The close working relationships within the city – – is the reason that the GEEZERS are such tight friends, even after all these years. I found that school reunions are a wide mix if interests, when fellow students go into so many different occupations. Our Geezer reunions have locked in the same persons with the same (graphic arts) trade so all the past recollections are familiar to many. Now (still 200 strong) we do contact our Geezers by gang‐email, announcing art gallery shows, personal announcements and a yearly gathering, a picnic.
Our yearly GEEZER reunions were always in early October when the weather is usually cool. Although, the very first Gathering was on July 31,1993 at the Buechert property in Petaluma CA. Bob Buechert and a hand full of ad types (I don’t remember who we all, were) planned the event. Several lists from each of us were put together for mailing. We never again had such a large attendance. Please see the 1993 photo at the bottom of the Gathering list, at left on this site. (I counted 90 in the photo and then added Dick Moore who took the photo from up on the water tower and a few who might have been still at the food tables and where some “classic” cars were parked – so maybe 100?) This happened to be a weekend of the Bohemian Grove encampment. Declining RSVPs came to us from their artist members. (Beginning in 1872, Bohemian Club meetings were only of journalists, artists and musicians.)
Now in 2018 (to bring a full circle of the 20 picnics that followed) we were happy this year, to have guests: Arlene and Courtney Buechert. This year’s picnic was the last gathering to be held in this Corte Madera Town Park. The park wants the space in September and October for the young soccer teams. It has only been convenient to a small portion of our Geezers. So I am hoping that the in the future we can find multiple free and convenient locations.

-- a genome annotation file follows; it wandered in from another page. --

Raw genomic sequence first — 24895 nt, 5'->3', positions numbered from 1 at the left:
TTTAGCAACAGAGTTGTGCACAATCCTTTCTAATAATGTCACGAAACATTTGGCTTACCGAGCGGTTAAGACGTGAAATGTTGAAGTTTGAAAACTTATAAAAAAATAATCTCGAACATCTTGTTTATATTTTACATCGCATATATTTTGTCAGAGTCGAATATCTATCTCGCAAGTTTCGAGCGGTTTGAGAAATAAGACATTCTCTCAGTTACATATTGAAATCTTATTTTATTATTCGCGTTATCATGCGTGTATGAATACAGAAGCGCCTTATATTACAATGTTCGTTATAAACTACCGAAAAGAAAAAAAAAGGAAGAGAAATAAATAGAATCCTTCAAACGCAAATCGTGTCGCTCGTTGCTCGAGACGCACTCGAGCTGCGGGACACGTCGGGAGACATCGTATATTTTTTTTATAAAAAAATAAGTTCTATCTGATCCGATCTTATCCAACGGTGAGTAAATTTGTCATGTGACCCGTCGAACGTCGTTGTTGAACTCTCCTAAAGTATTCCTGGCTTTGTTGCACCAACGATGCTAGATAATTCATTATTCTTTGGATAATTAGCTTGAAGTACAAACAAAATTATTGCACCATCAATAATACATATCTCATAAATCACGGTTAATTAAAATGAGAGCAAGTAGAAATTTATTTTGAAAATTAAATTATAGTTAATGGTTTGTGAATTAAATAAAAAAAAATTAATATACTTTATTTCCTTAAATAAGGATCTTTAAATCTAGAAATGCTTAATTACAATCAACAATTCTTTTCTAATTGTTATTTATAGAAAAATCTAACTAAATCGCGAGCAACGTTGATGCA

On October 3rd, rain was possible. The Bay Area had been dry since May, but the night before our picnic it rained heavily at 10pm. Even with that, we emailed that we would be there at the park to see who could show up. At 11am, we were ready with umbrella at hand, and then the gang appeared:
Email to us after the picnic was so very kind in the thanks to us. Here is just one:
The photos are so nice, it was a lovely day and we had a nice time. Thanks also for all you have done to keep the advertising folks in touch with each other, that is no small task and you have made a really interesting group cohesive and together.
Four of them noted:
“Thanks for sending. Who in the hell is that old man with the long hair? I just got it cut, can we re‐shoot?”
“Very sneaky. I had no idea that I was subject matter!”
“Hi Ann, thanks for the photos. We’re certainly looking geezerish.”
“Look forward to seeing the group pix. And somehow attending another Geezer’s picnic somewhere!!”
— — —
And Best to you Ann Thompson from all the Geezers past and present.
XO Piet Halberstadt
We have previously posted collections of Willi Baum and Dick Moore and most recently, some of Earl Thollander’s Chinese cooking illustrations.
Here is a showing of Bill Shield’s commercial art from the years: 1961 to 1975
Now, examples of his fine art (with views of his workspace‐easel with art in progress).
Bill and family lived on Pine Street in San Francisco. In time, by re‐building the home, it became the “Artists Inn” – with warm B&B hospitality and it was decorated with Bill’s paintings.
Bill also remodeled the building at the rear of their property. It was Bill’s studio and originally had spaces for other artists. Later, it also became an addition to the inn that welcomed visitors to San Francisco.
Show 3‐Artists Inn 1, 2 & 3
The 4 Caballeros (Part 2)
1962 The San Francisco Examiner PICTORIAL LIVING. When three of the four artists returned to San Francisco, their sketches inspired paintings. The San Francisco Examiner’s headline “How Six Bay Eyes Saw Mexico” did not include the fourth artist, Willi Baum. Because at that time, Willi was back in Mexico, in San Miguel, where he was designing a mural there. So Willi was not shown in the photo with the Examiner’s story.